Breadfruit. I wasn’t sure whether to cook it or wash the deck with it. It is a popular food with an ominous history, imported from the Pacific to the Caribbean by Captain Bligh as cheap food for slaves. The story goes that it arrived late because of the mutiny. It has a short shelf life that turns to a smelly mess almost overnight. The fresh texture is spongey and tough; cooked, it tastes like overly starched potatoes and sticks to the roof of your mouth. It was tasty in our curry dish but I wanted to learn more about spicing it up, so eagerly signed up for a Grenada cooking class through the cruiser’s net.
The cooking class began on the bus on the way to the cooking class. I was Shademan’s only passenger for the first few miles on the winding road through the lush green hills. He perked up when I asked him what to do with the banana-like produce I had bought at St. George’s market. This large central market caters to both locals and the 3000-4000 people who swarm in every second day from cruise ships. Their overloaded tour bathtub boats sputter by Alberta Crewed every so often. It is hard to convince market vendors that I am sort of a local and when I do, prices come down. They are generous and kind, and full of stories about their island and its cuisine. Inevitably, I get advice on how to cook my new produce along with extra peppers or roots thrown in, no charge.
I brought home the looks-like-a-banana-but-isn’t thing as a freebee so asked Shademan about it. I heard it as “bobo” from the vendor but knew I wouldn’t say it in a comprehensible way. “Ah, Blaugers!”, Shademan finally exclaimed. Chris Doyle’s cruising guide calls them Bluggoes. “Cook dem wit cod fish. Cook da cod fish in boiling water den soak in cold water. Squeeze it, squeeze it to get da salt out. Peel da fish inta looonnnnggg strips and mix it wit da steamed blaugers. Mix wit peppers, onions, and hot sauce.” His words are poetry. While driving, Shademan animates the squeezing and stripping with his hands. Recipe #1 under my belt.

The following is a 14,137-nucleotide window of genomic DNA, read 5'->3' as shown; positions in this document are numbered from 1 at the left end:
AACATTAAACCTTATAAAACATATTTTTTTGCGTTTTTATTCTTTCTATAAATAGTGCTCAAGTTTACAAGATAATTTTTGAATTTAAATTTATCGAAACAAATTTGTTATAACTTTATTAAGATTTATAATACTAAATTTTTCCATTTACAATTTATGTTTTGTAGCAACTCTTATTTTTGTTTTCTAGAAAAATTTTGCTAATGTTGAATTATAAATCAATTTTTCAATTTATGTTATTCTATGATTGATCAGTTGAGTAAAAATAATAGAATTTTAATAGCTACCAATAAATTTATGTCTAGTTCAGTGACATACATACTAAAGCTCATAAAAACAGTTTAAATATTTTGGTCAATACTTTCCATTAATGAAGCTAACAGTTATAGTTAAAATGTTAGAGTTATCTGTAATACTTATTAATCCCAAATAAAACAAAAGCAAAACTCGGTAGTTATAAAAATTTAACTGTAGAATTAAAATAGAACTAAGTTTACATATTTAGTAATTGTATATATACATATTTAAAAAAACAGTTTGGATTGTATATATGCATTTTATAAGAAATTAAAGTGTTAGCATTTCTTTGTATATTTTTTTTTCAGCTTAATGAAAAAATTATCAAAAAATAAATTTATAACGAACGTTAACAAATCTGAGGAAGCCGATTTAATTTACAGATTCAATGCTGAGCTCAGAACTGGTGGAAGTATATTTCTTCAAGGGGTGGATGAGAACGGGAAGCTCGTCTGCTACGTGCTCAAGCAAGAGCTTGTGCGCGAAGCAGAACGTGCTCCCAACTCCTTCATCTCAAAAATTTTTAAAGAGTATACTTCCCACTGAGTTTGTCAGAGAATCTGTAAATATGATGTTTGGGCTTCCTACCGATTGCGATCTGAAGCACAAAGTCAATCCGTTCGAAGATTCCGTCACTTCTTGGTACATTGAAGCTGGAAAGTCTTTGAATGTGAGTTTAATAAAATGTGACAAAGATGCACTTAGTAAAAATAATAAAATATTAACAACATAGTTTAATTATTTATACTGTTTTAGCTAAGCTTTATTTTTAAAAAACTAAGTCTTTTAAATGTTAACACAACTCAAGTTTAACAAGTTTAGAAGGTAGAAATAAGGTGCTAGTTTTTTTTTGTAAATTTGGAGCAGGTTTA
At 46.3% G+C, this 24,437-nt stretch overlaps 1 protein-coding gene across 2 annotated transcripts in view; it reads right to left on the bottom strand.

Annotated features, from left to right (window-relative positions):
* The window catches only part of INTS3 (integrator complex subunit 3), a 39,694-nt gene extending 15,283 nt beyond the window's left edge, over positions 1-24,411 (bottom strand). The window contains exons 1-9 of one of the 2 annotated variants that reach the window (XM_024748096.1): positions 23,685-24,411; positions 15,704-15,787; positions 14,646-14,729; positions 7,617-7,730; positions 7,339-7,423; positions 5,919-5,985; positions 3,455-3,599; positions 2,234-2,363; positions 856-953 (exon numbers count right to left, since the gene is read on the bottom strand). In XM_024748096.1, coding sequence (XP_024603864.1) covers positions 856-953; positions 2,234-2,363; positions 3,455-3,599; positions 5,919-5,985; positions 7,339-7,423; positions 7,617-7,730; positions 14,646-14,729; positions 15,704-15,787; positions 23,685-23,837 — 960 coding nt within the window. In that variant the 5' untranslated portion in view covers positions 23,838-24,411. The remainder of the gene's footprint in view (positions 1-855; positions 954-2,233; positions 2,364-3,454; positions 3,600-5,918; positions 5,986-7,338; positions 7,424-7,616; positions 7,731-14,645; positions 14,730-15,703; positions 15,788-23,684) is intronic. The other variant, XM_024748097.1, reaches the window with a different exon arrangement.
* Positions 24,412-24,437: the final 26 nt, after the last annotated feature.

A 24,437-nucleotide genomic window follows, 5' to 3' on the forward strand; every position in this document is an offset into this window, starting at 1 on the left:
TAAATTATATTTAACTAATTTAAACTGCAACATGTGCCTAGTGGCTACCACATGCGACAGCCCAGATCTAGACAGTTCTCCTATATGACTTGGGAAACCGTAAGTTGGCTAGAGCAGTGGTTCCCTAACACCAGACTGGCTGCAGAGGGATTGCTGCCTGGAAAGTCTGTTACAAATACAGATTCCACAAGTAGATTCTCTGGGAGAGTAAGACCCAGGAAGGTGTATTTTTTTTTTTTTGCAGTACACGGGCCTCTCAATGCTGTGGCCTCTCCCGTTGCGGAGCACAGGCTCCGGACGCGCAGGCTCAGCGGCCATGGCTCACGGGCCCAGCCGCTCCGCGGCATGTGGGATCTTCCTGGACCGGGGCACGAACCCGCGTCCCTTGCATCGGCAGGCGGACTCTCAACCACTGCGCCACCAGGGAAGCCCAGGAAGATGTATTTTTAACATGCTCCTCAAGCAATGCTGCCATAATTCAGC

At the True Blue Bay resort, I joined 25 other cruisers gathered under a shade, eager to learn more about Grenada cuisine from chefs Esther and Omega. Our teachers handed out sheets with the recipes (Pan Seared Mahi Mahi with Sweet ‘n Sour Passion Fruit Sauce and Cucumber Sambal served with Sorrel Punch) while we sipped on rum punches. Here is what the sheet said for Cucumber Sambal:
1 cup thin slice seeded cucumber
1 tsp salt
1/4 diced bell pepper
2 piece lemongrass
2 sprig cilantro chopped
1/2 Lemon Juice
2 tbsp olive oil
1 tbsp fish sauce
1 tbsp tamarind paste or tamarind nectar
1/2 tsp chili sauce, Asian
Mix cucumber and let stand minimum 4 hours. Rinse and drain well. Add balance of ingredients, let blend 2 hours. Remove lemongrass and lime rind before serving.
Here is what Esther said as she prepared it:
I don have no lemongrass an no cilantro and I don wanna wait 4 hours! Why wait 4 hours? Sometimes you hafta stray from de recipe.
Stray she did. She moved on to the Mahi Mahi which was really sword fish and explained how the fillets had been marinating for awhile. Marinating in what, we asked. “Oh, jus some local herbs.” We asked her a few times for the mystery herbs and kept getting, “ya know, da local herbs!” She dipped the fillets in flour, fried them well in hot oil, and presented them on the passion fruit sauce she had already prepared. I later asked Shademan about passion fruit because I hadn’t seen any at the market. “Ya haf ta ask for dem. Dey don jus give em to nobody.” I wonder if I will be worthy.
While I didn’t get much information on Grenada spices, I met 25 new friends and learned I should have kept my Sorrel pulp for jam. We all sampled the food and I plan to try the entire menu tonight with real Mahi Mahi that Cindy and Dan from Sitatunga are bringing over. They can be my guinea pigs but I ain soakin dat salad for 4 hours.
With Alberta Crewed ready to go, we are waiting for a weather window that is supposed to be favourable by Sunday afternoon. We’ll aim for Bequia, possibly as far as St. Lucia, to wait out the “big mess” that our weather service provider, Chris Parker, predicts for late next week. Christmas in St. Lucia - good name for a pan drum Christmas Carol.
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